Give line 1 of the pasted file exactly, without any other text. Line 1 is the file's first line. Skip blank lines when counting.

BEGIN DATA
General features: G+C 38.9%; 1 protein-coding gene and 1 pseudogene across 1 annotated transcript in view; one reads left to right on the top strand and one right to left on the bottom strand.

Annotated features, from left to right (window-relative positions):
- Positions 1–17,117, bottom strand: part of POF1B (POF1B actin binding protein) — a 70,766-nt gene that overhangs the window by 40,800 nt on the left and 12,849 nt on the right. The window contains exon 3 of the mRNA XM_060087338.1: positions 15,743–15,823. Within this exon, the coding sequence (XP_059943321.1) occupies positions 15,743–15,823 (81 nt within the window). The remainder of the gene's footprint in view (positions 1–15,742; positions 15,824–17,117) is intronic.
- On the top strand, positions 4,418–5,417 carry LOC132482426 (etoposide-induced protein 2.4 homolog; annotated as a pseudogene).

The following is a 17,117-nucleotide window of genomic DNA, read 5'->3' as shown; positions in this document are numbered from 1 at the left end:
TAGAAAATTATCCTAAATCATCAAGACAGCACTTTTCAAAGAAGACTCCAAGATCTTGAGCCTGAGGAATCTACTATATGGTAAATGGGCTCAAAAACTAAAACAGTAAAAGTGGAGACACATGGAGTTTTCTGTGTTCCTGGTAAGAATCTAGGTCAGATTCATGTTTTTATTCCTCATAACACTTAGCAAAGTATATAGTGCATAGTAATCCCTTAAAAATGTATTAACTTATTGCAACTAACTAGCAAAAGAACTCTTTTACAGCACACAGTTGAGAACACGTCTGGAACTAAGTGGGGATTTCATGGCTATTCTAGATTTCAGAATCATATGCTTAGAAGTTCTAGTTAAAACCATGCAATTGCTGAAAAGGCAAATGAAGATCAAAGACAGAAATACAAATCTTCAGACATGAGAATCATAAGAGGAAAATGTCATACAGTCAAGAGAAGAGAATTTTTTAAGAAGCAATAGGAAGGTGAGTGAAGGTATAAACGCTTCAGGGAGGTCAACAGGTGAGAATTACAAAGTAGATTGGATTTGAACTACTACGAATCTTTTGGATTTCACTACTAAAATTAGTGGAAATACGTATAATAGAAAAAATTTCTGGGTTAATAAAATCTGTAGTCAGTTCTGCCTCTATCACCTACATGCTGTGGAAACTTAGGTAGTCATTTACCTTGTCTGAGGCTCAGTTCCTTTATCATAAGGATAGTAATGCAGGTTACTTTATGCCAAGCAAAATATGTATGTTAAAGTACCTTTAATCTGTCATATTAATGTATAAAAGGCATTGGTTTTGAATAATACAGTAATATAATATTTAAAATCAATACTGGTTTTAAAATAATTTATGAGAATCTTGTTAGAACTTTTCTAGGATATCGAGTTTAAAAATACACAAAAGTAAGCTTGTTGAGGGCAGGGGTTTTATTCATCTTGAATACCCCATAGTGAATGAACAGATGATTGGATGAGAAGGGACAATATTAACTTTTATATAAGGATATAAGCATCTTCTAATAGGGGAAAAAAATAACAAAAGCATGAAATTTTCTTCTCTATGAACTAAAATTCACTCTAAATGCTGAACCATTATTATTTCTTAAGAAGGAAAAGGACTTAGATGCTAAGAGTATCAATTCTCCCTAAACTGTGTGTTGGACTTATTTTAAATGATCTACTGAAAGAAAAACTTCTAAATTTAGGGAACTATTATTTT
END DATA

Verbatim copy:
General features: G+C 38.9%; 1 protein-coding gene and 1 pseudogene across 1 annotated transcript in view; one reads left to right on the top strand and one right to left on the bottom strand.